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Selling or leasing property? Take note of the new property practitioners act By Maxine Smet


The Property Practitioners Act (“PPA”) has come into effect on 1 February 2022. The PPA aims to ensure a healthy property market, to regulate property practitioners and to protect consumers. An important example of consumer protection is the compulsory inclusion of a property defects disclosure form (“disclosure form”) for both property sales and rentals. Regulatory changes focus on matters such as trust accounts, certification, who qualifies as a property practitioner and the Property Practitioner Fidelity Fund.



For both sales and leases a completed disclosure form (in a format prescribed by section 36 of the Property Practitioners Regulations, 2022) and signed by all the parties must now be attached to the agreement and forms an integral part of the agreement. It may be noted that this form only refers to “sellers” and it is therefore unclear which format is to be used for lease agreements.

Under the PPA from 1 February property practitioners may not accept a mandate from either a seller or landlord where there is no comprehensive disclosure form. The PPA is silent on whether companies are included in this. If they do accept the mandate, their actions may result in liability towards the affected consumer. If the disclosure form was not completed, signed or attached to the agreement, the agreement must be interpreted as if no defects or deficiencies of the property were disclosed to the purchaser. The disclosure form is not a substitute for any inspections or warranties, which means that the buyers or tenants can still insist on these in the agreement.


Previously, all property practitioners needed to have a trust account, involving bank charges and an annual audit, even if they did not handle trust monies. Under the new PPA property practitioners only need a trust account if they actually handle trust monies. If not, they must have a valid exemption certificate (which involves bringing an application to the Authority explaining their reasoning for the application and the relevant supporting documents). If the property practitioner makes use of an intermediary (someone whose primary purpose is to attempt to

effect the conclusion of an agreement to sell and purchase, or hire and let) who has a trust account as required, the property practitioner will not be required to have a trust account. This will do away with annual audits and save on bank charges.


Under the PPA any business which earns a commission or brokerage from the sale or lease of a property must have a valid Fidelity Fund Certificate (“FFC”).  They will also have to be in the possession of a valid tax clearance and a valid BEE certificate (section 50(a)(vii) & (x) of the PPA). Where the property practitioner is a company, every director must be in possession of an FFC. No property practitioner is allowed to receive remuneration without an FFC.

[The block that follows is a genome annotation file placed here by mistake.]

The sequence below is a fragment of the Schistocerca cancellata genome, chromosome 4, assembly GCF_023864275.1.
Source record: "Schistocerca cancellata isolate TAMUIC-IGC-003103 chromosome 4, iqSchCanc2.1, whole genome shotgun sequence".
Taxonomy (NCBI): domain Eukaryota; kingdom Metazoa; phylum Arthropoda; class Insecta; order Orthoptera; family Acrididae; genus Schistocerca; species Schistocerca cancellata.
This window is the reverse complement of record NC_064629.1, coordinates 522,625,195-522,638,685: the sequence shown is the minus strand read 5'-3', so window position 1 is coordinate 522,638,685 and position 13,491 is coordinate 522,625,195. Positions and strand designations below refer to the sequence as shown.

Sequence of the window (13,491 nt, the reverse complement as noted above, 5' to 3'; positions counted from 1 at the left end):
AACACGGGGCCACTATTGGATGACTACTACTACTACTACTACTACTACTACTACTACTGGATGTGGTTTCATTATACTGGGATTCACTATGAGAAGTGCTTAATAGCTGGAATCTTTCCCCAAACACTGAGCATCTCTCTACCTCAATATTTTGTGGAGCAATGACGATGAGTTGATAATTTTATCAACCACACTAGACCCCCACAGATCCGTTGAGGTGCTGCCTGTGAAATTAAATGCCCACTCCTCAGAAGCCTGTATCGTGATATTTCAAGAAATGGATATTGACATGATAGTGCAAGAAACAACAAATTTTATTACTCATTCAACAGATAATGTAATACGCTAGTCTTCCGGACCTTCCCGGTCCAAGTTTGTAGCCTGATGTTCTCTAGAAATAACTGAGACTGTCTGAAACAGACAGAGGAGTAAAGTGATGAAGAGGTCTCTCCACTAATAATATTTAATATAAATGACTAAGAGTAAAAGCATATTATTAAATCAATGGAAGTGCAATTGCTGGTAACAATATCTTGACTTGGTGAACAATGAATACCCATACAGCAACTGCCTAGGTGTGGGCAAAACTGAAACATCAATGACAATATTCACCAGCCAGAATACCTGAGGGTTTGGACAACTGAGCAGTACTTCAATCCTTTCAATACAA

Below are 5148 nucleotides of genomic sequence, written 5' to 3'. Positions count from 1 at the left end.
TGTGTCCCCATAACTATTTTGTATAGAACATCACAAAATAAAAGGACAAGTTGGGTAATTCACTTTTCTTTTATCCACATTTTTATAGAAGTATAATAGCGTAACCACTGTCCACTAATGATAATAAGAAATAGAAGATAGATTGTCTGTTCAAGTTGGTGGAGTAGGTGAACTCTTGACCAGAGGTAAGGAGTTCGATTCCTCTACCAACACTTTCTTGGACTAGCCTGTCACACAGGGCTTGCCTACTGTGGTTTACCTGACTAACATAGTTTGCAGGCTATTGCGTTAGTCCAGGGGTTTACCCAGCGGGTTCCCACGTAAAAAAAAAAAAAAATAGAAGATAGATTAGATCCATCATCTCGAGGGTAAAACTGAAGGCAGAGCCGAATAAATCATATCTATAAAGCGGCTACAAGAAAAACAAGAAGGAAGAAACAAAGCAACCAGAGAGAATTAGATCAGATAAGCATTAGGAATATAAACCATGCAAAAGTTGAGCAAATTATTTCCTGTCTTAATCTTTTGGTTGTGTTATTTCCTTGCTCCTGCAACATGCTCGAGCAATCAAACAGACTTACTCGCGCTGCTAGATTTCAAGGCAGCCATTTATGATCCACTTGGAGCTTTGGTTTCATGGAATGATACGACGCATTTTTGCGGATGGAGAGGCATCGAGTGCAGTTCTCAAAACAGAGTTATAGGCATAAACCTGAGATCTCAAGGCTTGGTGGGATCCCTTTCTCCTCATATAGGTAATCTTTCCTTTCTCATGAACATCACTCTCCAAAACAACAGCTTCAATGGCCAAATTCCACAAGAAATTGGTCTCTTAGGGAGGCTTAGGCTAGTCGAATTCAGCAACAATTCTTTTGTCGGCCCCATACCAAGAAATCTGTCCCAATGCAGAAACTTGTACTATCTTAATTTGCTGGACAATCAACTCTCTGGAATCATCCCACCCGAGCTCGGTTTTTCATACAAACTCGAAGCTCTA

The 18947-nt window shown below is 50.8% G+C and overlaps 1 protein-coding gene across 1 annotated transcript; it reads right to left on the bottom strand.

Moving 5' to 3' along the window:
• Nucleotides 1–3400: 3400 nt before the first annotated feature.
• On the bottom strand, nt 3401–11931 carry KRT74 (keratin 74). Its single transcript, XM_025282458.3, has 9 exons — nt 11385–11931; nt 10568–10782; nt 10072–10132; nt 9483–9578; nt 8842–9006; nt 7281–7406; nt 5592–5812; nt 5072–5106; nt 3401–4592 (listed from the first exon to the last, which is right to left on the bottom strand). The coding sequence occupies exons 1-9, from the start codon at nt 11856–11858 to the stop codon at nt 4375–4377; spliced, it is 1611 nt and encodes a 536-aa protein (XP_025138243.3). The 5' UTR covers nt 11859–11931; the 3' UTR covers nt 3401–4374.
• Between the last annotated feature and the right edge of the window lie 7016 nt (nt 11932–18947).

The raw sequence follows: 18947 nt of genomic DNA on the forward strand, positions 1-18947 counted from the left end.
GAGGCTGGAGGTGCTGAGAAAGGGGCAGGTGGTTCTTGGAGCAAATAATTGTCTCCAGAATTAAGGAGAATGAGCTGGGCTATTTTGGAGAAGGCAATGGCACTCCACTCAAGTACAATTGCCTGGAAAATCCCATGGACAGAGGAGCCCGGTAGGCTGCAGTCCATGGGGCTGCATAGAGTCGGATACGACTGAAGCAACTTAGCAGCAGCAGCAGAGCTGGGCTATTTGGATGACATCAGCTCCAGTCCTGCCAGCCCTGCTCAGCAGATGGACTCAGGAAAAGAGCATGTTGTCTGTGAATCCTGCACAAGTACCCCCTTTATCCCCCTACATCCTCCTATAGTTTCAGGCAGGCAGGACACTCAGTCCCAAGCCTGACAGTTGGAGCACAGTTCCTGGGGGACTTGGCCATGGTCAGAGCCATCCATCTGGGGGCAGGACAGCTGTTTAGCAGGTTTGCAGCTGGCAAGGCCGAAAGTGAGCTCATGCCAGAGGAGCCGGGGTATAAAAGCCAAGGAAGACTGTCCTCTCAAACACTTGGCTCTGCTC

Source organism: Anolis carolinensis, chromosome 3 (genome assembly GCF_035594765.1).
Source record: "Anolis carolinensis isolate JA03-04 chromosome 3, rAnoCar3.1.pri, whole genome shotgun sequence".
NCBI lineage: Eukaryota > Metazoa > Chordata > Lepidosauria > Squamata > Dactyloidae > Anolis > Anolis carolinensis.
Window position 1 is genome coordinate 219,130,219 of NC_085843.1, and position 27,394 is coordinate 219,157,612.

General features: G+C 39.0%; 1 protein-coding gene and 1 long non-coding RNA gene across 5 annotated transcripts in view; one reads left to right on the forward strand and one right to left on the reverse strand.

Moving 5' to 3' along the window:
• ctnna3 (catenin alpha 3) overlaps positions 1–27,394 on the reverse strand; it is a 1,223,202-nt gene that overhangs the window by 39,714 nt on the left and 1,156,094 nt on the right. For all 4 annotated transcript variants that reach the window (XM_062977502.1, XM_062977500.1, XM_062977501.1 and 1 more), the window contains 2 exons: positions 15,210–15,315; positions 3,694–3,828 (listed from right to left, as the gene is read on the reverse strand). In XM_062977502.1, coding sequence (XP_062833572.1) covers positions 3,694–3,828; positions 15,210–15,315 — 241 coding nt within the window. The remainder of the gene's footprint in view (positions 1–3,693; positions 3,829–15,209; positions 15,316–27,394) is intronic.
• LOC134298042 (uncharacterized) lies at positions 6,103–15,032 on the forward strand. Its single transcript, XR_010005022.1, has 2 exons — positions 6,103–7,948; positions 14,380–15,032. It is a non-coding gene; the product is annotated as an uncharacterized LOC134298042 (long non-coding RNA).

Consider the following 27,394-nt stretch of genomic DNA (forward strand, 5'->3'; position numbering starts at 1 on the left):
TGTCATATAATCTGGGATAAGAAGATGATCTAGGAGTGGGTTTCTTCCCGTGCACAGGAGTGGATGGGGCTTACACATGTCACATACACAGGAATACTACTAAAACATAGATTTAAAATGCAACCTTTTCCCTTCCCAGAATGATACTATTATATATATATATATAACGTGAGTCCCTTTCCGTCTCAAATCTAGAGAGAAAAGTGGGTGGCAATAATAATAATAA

The administration of FFCs will now be handled by the Board of Authority, which replaces The Estate Agency Affairs Board.

A conveyancer may only pay remuneration or any other monies to a property practitioner once the latter has provided the conveyancer with a certified copy of a valid FFC which is “valid during the period or on the date of the transaction to which such payments relates, and on the date of such payment” (section 56(5) of the PPA).


Who qualifies as a property practitioner? From 1 February, bond originators, companies selling time shares and commercial property brokers will also be property practitioners. The definition in the PPA casts the net very wide, referring to “any natural or juristic person who in any way acts or provides services as an intermediary or facilitator with the primary purpose to, or to attempt to effect the conclusion of an agreement to sell and purchase, or hire and let” (section 1, subsection (a) – (g)).


The Estate Agents Fidelity Fund has been replaced by the Property Practitioners Fidelity Fund. The purpose of this Fund is to reimburse persons who suffer pecuniary loss because of theft of trust money or due to the failure of the property practitioner to comply with their duties relating to trust accounts.


The PPA brings about important changes in the property industry, affecting property practitioners and consumers. Prominent among these are the new regulations on trust accounts and Fidelity Fund Certificates, and the prescribed defects disclosure form for transactions of sale and lease.

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